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Identity Crisis: A Leader’s Image is Worth a Thousand Words

Module by: Craig Barton, Mary I. Dereshiwsky. E-mail the authors

Summary: There is a short supply, yet tacit demand, for creative and effective communication training for educational leaders. A field of literature indicates that a leader’s identity is a potent communication tool. A leader’s image can frame expectations for followers, symbolically evoking a family of concepts and patterns of meaning (receiving). The mindset of the transformational leader is politically recognizing that he or she either “define or be defined”. Research suggests that many educational leaders resist creative and effective symbolisms and that communication training is unsatisfactory. Eighty-three percent of study participants communicated their vision and/or mission through role modeling (sending), i.e., “walking the talk”. Paradoxically, 68 percent of these participants didn’t know of or express interest in their identity as perceived by their target audiences; hence, the identity crisis and mindset are addressed in this study.



This module has been peer-reviewed, accepted, and sanctioned by the National Council of Professors of Educational Administration (NCPEA) as a significant contribution to the scholarship and practice of education administration. In addition to publication in the Connexions Content Commons, this module is published in the International Journal of Educational Leadership Preparation, Volume 4, Number 3 (July - September, 2009). Formatted and edited in Connexions by Theodore Creighton, Virginia Tech.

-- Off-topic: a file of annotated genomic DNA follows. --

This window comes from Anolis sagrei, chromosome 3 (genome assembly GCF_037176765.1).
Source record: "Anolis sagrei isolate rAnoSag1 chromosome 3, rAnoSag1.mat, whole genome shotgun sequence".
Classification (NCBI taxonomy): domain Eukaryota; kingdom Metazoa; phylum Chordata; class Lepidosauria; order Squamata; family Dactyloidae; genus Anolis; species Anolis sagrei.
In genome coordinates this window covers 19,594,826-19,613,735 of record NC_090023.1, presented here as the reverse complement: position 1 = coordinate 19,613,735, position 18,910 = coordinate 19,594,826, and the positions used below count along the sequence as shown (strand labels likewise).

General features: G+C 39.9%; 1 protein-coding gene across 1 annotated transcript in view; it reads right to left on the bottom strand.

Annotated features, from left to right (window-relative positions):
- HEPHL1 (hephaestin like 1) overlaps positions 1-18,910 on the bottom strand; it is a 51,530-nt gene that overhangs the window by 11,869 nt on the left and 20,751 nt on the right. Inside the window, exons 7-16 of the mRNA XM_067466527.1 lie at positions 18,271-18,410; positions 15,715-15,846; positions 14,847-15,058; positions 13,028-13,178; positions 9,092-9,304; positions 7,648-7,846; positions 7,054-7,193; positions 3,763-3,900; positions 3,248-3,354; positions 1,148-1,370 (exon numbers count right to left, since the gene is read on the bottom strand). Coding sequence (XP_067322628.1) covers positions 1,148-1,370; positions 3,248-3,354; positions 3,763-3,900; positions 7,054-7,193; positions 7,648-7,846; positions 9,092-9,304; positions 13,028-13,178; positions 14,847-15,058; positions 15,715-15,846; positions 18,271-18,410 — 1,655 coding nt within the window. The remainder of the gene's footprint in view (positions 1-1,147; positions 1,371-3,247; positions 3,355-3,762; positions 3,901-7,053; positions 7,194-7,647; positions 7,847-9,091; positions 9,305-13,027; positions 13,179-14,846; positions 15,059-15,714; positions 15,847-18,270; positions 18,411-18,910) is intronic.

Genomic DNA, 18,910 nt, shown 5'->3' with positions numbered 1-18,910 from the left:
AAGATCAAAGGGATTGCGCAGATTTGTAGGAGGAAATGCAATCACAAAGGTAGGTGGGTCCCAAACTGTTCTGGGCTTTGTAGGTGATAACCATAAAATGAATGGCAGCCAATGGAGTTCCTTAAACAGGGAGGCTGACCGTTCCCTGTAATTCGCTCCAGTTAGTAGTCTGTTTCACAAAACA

In reference to transformational leadership theory there is a powerful communication part at work with every leader; yet, generally speaking, that part may go unappreciated and unexplored in the training and practice of educational administrators. In this report of this research study the author articulates, in subsection Transformational Leaders are Stewards of Recognizable Vision, that training is needed for educators, particularly for a new way of thinking toward communication; and that a mindset may be preventing educators’ development as transformational leaders. Subsections Transformational Leadership Theory and Identity – A Micropolitical Portal to Understanding the author delineates that the training of transformational leaders should encourage a mindset for administrators to communicate expectations of their audiences through the leader’s identity; this is a key to effective communication, transforming abstract information into concrete terms through the identity. The savvy leader embodies the values and beliefs of his or her target audiences as a concrete heroic stereotype. Furthering the cause for training, the data collection subsection titled Identity Crisis: Leaders Missing out on an Effective Communication Tool indicates that participants in the author’s study didn’t know or express interest in how their target audiences identified them. In addition, participants incorrectly ranked a variety of creative and effective communication techniques, such as storytelling, as ineffective; hence, an indication that preservice and inservice training in communication may be beneficial.